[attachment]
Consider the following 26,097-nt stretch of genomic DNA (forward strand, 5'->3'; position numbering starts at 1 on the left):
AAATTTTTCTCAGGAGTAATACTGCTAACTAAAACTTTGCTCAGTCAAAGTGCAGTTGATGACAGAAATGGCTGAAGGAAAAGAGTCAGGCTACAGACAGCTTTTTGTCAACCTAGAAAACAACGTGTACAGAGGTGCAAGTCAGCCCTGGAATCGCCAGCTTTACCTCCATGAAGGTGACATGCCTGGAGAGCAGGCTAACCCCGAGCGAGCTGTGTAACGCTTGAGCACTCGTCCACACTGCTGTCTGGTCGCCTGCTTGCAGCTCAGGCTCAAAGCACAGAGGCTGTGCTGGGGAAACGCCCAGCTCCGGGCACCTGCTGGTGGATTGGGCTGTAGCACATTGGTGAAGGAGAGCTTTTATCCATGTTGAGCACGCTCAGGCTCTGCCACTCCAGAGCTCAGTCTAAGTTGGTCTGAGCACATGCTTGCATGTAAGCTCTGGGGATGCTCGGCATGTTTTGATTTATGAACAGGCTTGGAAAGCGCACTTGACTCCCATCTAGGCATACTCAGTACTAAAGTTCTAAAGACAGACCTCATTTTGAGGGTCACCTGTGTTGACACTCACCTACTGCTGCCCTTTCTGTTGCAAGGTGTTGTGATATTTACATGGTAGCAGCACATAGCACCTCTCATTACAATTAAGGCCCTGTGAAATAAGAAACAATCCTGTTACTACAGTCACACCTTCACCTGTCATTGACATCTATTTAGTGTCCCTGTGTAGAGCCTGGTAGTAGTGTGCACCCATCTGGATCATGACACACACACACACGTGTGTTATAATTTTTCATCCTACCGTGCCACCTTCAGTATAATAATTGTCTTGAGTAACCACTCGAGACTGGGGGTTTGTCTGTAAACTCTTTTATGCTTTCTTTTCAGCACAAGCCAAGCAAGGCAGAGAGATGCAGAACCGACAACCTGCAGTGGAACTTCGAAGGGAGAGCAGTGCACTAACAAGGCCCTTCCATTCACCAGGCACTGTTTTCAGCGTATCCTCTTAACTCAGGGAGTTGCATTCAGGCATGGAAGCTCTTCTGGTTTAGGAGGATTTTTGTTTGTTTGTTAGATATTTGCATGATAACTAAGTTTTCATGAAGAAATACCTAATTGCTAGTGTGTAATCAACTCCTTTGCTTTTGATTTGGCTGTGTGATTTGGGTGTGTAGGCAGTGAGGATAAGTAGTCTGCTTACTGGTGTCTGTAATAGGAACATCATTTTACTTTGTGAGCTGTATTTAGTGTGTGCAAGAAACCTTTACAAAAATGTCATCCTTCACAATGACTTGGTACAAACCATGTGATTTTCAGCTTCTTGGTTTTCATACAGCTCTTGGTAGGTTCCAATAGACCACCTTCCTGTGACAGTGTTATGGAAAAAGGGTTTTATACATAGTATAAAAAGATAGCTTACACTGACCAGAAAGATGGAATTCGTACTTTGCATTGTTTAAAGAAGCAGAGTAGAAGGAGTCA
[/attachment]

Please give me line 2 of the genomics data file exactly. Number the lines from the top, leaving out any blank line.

AAATTTTTCTCAGGAGTAATACTGCTAACTAAAACTTTGCTCAGTCAAAGTGCAGTTGATGACAGAAATGGCTGAAGGAAAAGAGTCAGGCTACAGACAGCTTTTTGTCAACCTAGAAAACAACGTGTACAGAGGTGCAAGTCAGCCCTGGAATCGCCAGCTTTACCTCCATGAAGGTGACATGCCTGGAGAGCAGGCTAACCCCGAGCGAGCTGTGTAACGCTTGAGCACTCGTCCACACTGCTGTCTGGTCGCCTGCTTGCAGCTCAGGCTCAAAGCACAGAGGCTGTGCTGGGGAAACGCCCAGCTCCGGGCACCTGCTGGTGGATTGGGCTGTAGCACATTGGTGAAGGAGAGCTTTTATCCATGTTGAGCACGCTCAGGCTCTGCCACTCCAGAGCTCAGTCTAAGTTGGTCTGAGCACATGCTTGCATGTAAGCTCTGGGGATGCTCGGCATGTTTTGATTTATGAACAGGCTTGGAAAGCGCACTTGACTCCCATCTAGGCATACTCAGTACTAAAGTTCTAAAGACAGACCTCATTTTGAGGGTCACCTGTGTTGACACTCACCTACTGCTGCCCTTTCTGTTGCAAGGTGTTGTGATATTTACATGGTAGCAGCACATAGCACCTCTCATTACAATTAAGGCCCTGTGAAATAAGAAACAATCCTGTTACTACAGTCACACCTTCACCTGTCATTGACATCTATTTAGTGTCCCTGTGTAGAGCCTGGTAGTAGTGTGCACCCATCTGGATCATGACACACACACACACGTGTGTTATAATTTTTCATCCTACCGTGCCACCTTCAGTATAATAATTGTCTTGAGTAACCACTCGAGACTGGGGGTTTGTCTGTAAACTCTTTTATGCTTTCTTTTCAGCACAAGCCAAGCAAGGCAGAGAGATGCAGAACCGACAACCTGCAGTGGAACTTCGAAGGGAGAGCAGTGCACTAACAAGGCCCTTCCATTCACCAGGCACTGTTTTCAGCGTATCCTCTTAACTCAGGGAGTTGCATTCAGGCATGGAAGCTCTTCTGGTTTAGGAGGATTTTTGTTTGTTTGTTAGATATTTGCATGATAACTAAGTTTTCATGAAGAAATACCTAATTGCTAGTGTGTAATCAACTCCTTTGCTTTTGATTTGGCTGTGTGATTTGGGTGTGTAGGCAGTGAGGATAAGTAGTCTGCTTACTGGTGTCTGTAATAGGAACATCATTTTACTTTGTGAGCTGTATTTAGTGTGTGCAAGAAACCTTTACAAAAATGTCATCCTTCACAATGACTTGGTACAAACCATGTGATTTTCAGCTTCTTGGTTTTCATACAGCTCTTGGTAGGTTCCAATAGACCACCTTCCTGTGACAGTGTTATGGAAAAAGGGTTTTATACATAGTATAAAAAGATAGCTTACACTGACCAGAAAGATGGAATTCGTACTTTGCATTGTTTAAAGAAGCAGAGTAGAAGGAGTCA